They embarked on the long journey in an old London taxi and made it as far as Madras in India. From there they took a train to Colombo and a ship to Australia, landing in Perth in 1974 with no money and no job. Andrew took a job on a wheat farm near Kalgoorlie and then drove across the Nullabor to visit a friend in Melbourne. That was the end of his travel adventures. “Australia was different to the UK. People here are prepared to take you on face value and give you a go,” he says. “I started a mobile discotheque, and made some good contacts. I got a contract at the Fitzroy Football Club, running one of the first late-night nightclubs in Melbourne. It was such a success that I used my earnings to start the Troubadour Music Cafe in 1978, as a gentle folk music antidote to the disco. I ran it for ten years and was then ready to move to the country.”
In 1986 Andrew bought a young vineyard and a tin shed at Lancefield. “My first hands on winemaking was in 1989, using merlot grapes from Tisdalls in Echuca which I blended with cabernet sauvignon from Granite Hills in Baynton. The winemaking for the first eight years was mostly done by Llew Knight or John Ellis. In ‘95 and ‘96 I was between wineries and leased eight acres of vines at Pipers Creek from Barry Murphy of O’Shea and Murphy. We learned about winemaking together, in the old dairy, experimenting and listening to the neighbours. Nowadays I make ninety percent of our wines. One of life’s critical skills is knowing where to go for advice and assistance,” says Andrew. “It’s one of my few acquired skills.”
Heather, an artist living in Brisbane, worked on horse studs and for polocross establishments around Australia for ten years, before returning home to focus on her sculpture. An artist friend suggested she join her in the signwriting department at the Woodford Folk Festival. She first met Andrew there in 1995 but it was 2001 before she moved to Victoria. She has retained her sculptor’s studio deep in the mountains of the Great Divide between Brisbane and Toowoomba. She has exhibited her paintings at several venues in Central Victoria, and organises art shows at the Mia Mia Hall.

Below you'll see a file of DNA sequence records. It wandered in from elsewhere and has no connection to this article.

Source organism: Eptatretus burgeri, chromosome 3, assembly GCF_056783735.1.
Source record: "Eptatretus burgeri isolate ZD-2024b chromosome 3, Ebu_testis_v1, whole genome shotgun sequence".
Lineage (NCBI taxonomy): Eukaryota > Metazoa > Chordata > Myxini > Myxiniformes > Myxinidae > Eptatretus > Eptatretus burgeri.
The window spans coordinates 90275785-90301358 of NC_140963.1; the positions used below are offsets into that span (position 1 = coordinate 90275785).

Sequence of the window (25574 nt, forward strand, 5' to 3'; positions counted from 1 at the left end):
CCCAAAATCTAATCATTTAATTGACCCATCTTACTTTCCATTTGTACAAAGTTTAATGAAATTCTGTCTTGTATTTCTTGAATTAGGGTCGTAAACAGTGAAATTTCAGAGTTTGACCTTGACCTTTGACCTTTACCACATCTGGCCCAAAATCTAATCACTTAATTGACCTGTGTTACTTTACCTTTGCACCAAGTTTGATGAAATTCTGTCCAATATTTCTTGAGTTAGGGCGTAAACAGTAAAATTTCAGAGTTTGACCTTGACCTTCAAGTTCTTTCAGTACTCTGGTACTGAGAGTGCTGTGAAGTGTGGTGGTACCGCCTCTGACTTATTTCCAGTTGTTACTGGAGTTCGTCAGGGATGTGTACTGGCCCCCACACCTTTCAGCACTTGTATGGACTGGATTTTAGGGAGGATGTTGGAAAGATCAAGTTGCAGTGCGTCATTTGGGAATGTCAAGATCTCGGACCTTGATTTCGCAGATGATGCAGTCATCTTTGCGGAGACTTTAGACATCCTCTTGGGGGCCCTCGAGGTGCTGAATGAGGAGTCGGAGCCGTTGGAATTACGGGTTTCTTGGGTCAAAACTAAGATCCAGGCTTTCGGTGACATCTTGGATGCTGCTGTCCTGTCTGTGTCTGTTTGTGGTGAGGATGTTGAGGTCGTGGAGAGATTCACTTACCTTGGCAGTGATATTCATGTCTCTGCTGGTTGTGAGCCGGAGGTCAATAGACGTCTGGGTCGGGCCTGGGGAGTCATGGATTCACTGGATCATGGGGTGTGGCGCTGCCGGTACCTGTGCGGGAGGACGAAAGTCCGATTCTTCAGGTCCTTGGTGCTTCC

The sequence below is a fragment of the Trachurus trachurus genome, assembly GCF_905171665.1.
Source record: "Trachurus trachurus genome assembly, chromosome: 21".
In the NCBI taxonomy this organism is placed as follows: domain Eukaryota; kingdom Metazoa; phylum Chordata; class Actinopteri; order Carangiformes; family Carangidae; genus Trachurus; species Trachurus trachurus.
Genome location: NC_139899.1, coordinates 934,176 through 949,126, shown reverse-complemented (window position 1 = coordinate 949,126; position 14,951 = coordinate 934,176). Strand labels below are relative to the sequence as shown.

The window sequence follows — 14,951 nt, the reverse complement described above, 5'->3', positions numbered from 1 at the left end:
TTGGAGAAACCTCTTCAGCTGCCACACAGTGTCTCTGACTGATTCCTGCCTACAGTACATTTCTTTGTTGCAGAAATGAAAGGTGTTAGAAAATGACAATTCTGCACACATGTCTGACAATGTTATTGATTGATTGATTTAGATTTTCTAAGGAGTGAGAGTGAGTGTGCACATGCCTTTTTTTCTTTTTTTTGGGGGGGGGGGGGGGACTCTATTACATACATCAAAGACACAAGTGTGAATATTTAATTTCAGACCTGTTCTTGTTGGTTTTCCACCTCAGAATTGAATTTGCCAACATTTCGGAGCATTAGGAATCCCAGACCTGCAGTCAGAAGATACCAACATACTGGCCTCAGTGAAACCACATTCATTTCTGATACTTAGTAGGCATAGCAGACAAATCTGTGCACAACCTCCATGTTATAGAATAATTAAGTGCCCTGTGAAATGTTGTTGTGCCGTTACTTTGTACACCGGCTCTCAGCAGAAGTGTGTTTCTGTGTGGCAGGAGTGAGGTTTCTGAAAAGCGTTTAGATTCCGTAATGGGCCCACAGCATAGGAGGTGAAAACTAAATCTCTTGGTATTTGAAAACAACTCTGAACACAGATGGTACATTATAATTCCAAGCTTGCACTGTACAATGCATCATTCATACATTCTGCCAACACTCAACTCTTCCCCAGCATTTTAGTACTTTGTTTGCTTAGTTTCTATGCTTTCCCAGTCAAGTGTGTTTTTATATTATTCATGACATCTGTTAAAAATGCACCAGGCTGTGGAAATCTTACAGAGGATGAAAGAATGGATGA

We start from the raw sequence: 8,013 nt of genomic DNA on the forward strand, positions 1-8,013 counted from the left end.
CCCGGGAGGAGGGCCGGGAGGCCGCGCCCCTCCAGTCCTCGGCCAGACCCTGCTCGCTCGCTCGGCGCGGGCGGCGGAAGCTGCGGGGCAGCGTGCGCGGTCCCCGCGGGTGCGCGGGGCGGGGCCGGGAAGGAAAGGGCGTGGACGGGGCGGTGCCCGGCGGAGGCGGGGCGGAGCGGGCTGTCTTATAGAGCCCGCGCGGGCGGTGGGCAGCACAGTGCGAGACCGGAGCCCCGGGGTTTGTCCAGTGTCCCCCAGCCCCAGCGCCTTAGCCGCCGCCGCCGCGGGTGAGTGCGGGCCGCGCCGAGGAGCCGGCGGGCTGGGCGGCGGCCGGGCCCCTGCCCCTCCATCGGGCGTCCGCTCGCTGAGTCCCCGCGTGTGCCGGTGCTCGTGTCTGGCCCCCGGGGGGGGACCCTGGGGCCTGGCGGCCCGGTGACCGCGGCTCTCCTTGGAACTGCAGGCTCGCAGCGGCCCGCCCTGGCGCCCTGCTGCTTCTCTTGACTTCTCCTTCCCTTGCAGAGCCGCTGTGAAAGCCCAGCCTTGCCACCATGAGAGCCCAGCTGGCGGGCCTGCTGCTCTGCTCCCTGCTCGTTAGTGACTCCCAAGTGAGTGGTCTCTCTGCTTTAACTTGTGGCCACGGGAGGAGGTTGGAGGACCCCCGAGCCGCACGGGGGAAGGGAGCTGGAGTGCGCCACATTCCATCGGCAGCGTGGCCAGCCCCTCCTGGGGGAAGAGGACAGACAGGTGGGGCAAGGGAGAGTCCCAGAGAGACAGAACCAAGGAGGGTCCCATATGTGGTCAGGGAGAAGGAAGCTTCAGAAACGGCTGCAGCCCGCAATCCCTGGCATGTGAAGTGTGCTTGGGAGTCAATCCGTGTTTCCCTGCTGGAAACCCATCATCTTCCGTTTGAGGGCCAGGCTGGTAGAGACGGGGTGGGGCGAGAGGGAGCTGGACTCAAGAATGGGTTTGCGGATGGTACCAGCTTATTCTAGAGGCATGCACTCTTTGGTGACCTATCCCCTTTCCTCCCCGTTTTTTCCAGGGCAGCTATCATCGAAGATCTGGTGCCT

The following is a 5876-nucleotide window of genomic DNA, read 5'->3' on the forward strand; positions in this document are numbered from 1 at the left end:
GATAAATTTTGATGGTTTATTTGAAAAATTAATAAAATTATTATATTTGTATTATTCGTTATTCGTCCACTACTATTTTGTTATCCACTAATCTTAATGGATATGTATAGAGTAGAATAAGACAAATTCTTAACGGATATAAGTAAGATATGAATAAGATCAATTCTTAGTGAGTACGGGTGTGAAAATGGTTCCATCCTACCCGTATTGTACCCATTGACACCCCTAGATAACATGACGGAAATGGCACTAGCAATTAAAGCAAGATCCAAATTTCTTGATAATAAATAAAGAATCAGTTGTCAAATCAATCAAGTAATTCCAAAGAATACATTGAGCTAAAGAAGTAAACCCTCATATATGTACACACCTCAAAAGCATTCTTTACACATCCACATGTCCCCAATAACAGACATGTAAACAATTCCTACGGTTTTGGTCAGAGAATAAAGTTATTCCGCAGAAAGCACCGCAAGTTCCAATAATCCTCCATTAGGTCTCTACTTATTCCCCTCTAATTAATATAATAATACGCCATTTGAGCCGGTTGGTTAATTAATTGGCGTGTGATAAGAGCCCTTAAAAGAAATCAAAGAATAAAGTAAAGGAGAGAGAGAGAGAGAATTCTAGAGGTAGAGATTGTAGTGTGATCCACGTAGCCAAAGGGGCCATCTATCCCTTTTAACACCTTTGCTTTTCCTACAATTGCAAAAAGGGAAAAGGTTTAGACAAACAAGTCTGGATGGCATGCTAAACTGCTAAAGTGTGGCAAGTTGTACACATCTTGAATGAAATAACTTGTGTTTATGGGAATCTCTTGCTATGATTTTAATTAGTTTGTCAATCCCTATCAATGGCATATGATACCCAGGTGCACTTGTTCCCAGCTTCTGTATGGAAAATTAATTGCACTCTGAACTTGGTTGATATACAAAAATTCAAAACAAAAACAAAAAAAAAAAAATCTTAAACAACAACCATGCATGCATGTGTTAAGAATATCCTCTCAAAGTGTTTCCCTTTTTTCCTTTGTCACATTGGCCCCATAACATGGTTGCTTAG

Seven years ago, Heather’s birthday present was a Clydesdale, officially Mr. Burke but Clomp to his friends. She now has two more horses. Mr Burke has a column in Andrew and Heather’s newsletter. Heather’s interests in art, horses, pruning the vineyard, assisting Andrew with the winemaking, and participating in community events keeps her busy.
Their Burke & Wills Winery property was purchased in June 2004 and has four acres under vines. “The attraction of the property was the red volcanic soil, and a good bore water supply. It is very rocky, but the basalt soil in between the rocks is perfect for growing good grapes. I’d driven the Burke & Wills Track. Each time I’d think Burke & Wills would be a great winery name,” says Andrew. “When our current property came on the market it seemed like the right move, particularly with Heathcote’s reputation for red wine.
“In the five years we have been here we’ve realised that we made a great choice. Not only can we grow great grapes here, but we’ve found the Mia Mia community to be most welcoming. We are both operational firefighters with the Mia Mia CFA.
“We have a wonderful life of wine and music which fortunately complement each other very well, both in business and in life. It seems idyllic from the outside, and probably is. But it has its stresses, like everyone’s life. Living on the land keeps you poor in terms of cashflow, but we feel very rich in terms of lifestyle. I gave up any chance of financial riches many years ago, in exchange for freedom of time and choice in my everyday life. It was a good swap.”